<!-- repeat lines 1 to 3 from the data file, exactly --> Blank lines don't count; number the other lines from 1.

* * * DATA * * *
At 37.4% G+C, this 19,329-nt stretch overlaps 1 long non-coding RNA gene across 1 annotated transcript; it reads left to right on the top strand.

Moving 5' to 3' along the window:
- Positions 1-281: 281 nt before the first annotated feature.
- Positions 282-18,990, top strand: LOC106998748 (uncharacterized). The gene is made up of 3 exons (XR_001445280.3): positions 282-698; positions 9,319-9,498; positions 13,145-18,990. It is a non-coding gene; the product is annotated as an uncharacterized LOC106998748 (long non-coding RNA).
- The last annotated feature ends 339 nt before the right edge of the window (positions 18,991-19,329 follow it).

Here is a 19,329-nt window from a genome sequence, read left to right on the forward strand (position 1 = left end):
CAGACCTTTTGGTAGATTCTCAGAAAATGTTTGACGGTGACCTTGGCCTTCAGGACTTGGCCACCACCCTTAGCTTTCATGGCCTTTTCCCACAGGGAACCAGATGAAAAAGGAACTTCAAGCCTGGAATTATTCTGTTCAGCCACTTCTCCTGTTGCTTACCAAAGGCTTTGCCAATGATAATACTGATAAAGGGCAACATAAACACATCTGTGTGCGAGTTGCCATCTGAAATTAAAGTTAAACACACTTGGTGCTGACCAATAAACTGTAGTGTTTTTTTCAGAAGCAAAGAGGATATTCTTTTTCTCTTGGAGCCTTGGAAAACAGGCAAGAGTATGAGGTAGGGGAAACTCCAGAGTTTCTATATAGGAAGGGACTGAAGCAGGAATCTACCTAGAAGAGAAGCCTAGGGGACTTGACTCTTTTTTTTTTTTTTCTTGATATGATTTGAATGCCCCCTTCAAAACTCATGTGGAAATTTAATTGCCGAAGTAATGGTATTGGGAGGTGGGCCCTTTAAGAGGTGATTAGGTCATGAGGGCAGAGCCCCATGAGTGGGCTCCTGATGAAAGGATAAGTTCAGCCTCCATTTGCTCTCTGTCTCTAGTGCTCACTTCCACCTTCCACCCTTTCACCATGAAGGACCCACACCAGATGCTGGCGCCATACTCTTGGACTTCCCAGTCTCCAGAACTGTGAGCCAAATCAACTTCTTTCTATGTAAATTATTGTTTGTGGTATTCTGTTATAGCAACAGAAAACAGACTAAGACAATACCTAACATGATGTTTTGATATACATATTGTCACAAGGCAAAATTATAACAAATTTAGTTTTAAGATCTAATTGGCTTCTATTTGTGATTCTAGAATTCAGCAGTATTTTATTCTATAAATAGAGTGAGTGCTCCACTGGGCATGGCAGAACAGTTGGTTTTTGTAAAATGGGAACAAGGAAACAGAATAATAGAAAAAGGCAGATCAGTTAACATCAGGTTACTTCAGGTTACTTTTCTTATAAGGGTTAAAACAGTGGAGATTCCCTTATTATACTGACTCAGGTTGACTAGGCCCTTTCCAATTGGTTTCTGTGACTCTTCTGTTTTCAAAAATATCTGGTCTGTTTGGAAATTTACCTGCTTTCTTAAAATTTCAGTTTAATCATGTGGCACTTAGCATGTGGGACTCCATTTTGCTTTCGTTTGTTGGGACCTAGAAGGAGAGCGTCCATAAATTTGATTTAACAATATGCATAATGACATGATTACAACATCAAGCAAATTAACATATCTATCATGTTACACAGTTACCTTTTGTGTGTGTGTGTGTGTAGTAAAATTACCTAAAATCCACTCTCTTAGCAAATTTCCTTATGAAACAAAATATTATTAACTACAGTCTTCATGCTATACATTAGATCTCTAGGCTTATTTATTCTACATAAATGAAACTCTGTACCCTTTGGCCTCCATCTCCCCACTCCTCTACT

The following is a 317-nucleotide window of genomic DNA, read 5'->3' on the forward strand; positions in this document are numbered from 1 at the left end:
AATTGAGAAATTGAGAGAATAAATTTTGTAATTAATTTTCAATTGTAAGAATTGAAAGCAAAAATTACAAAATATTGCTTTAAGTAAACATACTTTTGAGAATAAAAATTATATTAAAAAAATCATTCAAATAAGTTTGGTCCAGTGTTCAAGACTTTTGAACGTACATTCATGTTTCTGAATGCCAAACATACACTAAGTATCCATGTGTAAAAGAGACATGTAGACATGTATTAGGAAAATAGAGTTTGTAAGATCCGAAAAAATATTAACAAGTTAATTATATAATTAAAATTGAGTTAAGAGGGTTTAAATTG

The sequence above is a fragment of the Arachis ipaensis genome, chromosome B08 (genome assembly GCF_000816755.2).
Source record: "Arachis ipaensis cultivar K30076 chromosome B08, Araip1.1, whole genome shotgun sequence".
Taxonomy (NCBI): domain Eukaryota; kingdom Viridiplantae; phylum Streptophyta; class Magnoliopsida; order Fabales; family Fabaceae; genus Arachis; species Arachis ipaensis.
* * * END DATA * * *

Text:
At 37.4% G+C, this 19,329-nt stretch overlaps 1 long non-coding RNA gene across 1 annotated transcript; it reads left to right on the top strand.

Moving 5' to 3' along the window:
- Positions 1-281: 281 nt before the first annotated feature.